China to Block Hummer Acquisition?

The BBC is reporting that China National Radio has said that the Chinese government will reject a Chinese firm’s acquisition of the Hummer division of General Motors:

A Chinese firm’s bid to buy the gas-guzzling Hummer car brand will be blocked on environmental grounds, according to Chinese state radio.

Sichuan Tengzhong Heavy Industrial Machinery emerged as the surprise buyer for the brand earlier this year.

But China National Radio said Hummer is at odds with the country’s planning agency’s attempts to decrease pollution from Chinese manufacturers.

But Sichuan Tengzhong disputed the accuracy of the radio report.

“The fact that it is from an article from a state media organisation does not mean it is government policy,” the company said in a statement.

“Some people may have views and speculation, but the Chinese government has a process that we respect.”

The acquisition from General Motors needs Chinese regulatory approval.

CNR is quoted as saying that Sichuan Tengzhong “lacks experience in car production”.

I’ve got to admit that I found this very surprising. My take on the acquisition has been that STHIM was picking up Hummer at fire sale prices in order to acquire the dealer network and gain a foothold in the U. S. market for its own products. The Chinese company is a manufacturer of highway construction equipment and has been getting increasingly into heavy truck production in recent years. I didn’t think it was entirely a coincidence that shortly after the U. S. Congress passed a huge domestic stimulus package which included quite a bit of road and bridge building that a Chinese company that produces road and bridge building equipment would make a move that gives it a position in the American market.

In recent weeks there’s been quite a bit of speculation about the deal. See also here.

If the story proves true I suspect that it has more to do with internal Chinese politics than it does with the rationality of the acquisition or environmental considerations. And if the deal flops, it wouldn’t be particularly good news for GM which is trying to shed brands and maybe pick up a little cash.

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Dave Schuler
About Dave Schuler
Over the years Dave Schuler has worked as a martial arts instructor, a handyman, a musician, a cook, and a translator. He's owned his own company for the last thirty years and has a post-graduate degree in his field. He comes from a family of politicians, teachers, and vaudeville entertainers. All-in-all a pretty good preparation for blogging. He has contributed to OTB since November 2006 but mostly writes at his own blog, The Glittering Eye, which he started in March 2004.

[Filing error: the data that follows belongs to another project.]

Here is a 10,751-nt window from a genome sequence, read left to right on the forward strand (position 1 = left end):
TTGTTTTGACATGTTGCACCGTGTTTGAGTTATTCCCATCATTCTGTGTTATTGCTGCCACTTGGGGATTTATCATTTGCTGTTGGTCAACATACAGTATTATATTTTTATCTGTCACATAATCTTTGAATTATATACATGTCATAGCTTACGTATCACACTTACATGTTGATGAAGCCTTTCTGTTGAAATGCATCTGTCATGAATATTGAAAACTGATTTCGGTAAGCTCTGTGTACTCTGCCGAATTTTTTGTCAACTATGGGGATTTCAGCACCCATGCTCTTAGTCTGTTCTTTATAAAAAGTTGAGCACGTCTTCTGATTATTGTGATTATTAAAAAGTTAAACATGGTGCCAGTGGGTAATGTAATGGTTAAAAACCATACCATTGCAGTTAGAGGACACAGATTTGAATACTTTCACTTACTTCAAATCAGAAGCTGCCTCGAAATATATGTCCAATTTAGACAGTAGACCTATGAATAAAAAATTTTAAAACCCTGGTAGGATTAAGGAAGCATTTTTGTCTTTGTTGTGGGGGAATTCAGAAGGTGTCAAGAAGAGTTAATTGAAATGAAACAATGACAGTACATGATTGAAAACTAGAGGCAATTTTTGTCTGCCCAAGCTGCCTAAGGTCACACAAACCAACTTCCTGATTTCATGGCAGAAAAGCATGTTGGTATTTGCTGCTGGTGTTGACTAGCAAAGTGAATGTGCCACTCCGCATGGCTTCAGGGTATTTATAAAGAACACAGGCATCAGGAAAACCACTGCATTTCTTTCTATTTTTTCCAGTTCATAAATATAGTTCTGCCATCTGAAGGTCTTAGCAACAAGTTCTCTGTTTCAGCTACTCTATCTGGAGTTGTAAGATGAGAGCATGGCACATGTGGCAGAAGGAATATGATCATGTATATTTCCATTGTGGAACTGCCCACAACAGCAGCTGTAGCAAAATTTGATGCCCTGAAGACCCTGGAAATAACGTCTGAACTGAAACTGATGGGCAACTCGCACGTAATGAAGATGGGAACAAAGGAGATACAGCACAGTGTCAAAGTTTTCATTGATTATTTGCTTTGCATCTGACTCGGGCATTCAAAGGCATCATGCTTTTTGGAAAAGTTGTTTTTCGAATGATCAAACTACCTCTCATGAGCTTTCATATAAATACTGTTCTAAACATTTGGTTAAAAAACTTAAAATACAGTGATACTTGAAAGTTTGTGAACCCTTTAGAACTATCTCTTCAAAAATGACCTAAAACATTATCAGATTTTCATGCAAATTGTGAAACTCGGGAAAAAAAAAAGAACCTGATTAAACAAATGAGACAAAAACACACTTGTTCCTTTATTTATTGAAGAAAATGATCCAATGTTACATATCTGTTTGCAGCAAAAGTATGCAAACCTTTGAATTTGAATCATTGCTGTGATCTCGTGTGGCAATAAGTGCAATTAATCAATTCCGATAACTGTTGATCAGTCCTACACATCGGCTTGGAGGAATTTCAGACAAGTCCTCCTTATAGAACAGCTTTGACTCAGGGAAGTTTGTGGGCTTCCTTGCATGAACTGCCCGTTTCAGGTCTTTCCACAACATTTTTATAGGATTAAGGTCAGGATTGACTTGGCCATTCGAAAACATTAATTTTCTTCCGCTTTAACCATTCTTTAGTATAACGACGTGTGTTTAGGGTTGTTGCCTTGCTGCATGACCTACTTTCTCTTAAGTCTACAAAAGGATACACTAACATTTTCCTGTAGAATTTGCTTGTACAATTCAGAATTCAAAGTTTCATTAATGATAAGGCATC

1. The sale of Hummer to any country is foolish and dangerous. Instead of trying to sell America to the world one piece at a time and thus making America weaker in a national security issue, I suggest that the American public be invited to purchase stock in the company at $1.00 a share. With the number of shares in the initial sale to be limited to one thousand per person. Instead of allowing big companies to purchase early the American public would have one month to decide if they want to invest, after that the shares would be open to all, only in the USA.
    If the MiddleAmerican has to pay back the billions already spent they might as well have a chance at a little profit on this deal!

  2. We’re running out of “greater fools.”

  3. Eric Florack says:

    If nothing else, the Chinese buyout of Hummer could be considered a life preserver to general motors. And by extension, the united states economy. Question; Can China have reached a point in their history where a strong U.S. economy is no longer in their interests? If so, perhaps we have a reason for that life preserver being pulled back.

  4. William d'Inger says:

    Sounds like a bargaining ploy to me. Make scary noises to rattle GM into making a panic decision to lower the sale price even further. I would advise GM to raise the price 5% every time China does that until China grudgingly coughs up the deal.

  5. PD Shaw says:

    Given that Fiat was willing to pay zero dollars to acquire Chrysler as a distribution network, the value of Hummer for the same purpose has to be close to a negative number.